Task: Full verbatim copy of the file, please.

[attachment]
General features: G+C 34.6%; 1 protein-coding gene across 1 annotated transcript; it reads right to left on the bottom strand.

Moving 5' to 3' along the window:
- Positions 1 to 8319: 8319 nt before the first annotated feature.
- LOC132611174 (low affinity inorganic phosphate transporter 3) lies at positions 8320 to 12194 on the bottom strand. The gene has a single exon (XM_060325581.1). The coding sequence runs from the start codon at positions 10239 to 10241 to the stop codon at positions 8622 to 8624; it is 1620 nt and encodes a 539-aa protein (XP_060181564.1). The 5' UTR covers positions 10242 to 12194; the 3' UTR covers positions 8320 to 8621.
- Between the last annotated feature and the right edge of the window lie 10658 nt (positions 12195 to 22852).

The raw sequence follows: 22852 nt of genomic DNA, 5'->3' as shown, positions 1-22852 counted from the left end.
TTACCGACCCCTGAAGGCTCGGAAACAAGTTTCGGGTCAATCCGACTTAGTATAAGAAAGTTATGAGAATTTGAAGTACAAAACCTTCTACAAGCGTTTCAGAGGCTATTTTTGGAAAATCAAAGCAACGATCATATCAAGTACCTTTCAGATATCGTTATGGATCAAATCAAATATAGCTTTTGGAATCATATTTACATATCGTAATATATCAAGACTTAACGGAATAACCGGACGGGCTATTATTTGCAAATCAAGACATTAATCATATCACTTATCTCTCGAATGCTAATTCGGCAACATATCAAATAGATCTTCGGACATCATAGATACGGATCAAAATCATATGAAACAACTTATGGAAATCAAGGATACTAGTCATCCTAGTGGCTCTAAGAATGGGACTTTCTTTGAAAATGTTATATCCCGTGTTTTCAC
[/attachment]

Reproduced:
General features: G+C 34.6%; 1 protein-coding gene across 1 annotated transcript; it reads right to left on the bottom strand.

Moving 5' to 3' along the window:
- Positions 1 to 8319: 8319 nt before the first annotated feature.
- LOC132611174 (low affinity inorganic phosphate transporter 3) lies at positions 8320 to 12194 on the bottom strand. The gene has a single exon (XM_060325581.1). The coding sequence runs from the start codon at positions 10239 to 10241 to the stop codon at positions 8622 to 8624; it is 1620 nt and encodes a 539-aa protein (XP_060181564.1). The 5' UTR covers positions 10242 to 12194; the 3' UTR covers positions 8320 to 8621.
- Between the last annotated feature and the right edge of the window lie 10658 nt (positions 12195 to 22852).

The raw sequence follows: 22852 nt of genomic DNA, 5'->3' as shown, positions 1-22852 counted from the left end.
TTACCGACCCCTGAAGGCTCGGAAACAAGTTTCGGGTCAATCCGACTTAGTATAAGAAAGTTATGAGAATTTGAAGTACAAAACCTTCTACAAGCGTTTCAGAGGCTATTTTTGGAAAATCAAAGCAACGATCATATCAAGTACCTTTCAGATATCGTTATGGATCAAATCAAATATAGCTTTTGGAATCATATTTACATATCGTAATATATCAAGACTTAACGGAATAACCGGACGGGCTATTATTTGCAAATCAAGACATTAATCATATCACTTATCTCTCGAATGCTAATTCGGCAACATATCAAATAGATCTTCGGACATCATAGATACGGATCAAAATCATATGAAACAACTTATGGAAATCAAGGATACTAGTCATCCTAGTGGCTCTAAGAATGGGACTTTCTTTGAAAATGTTATATCCCGTGTTTTCAC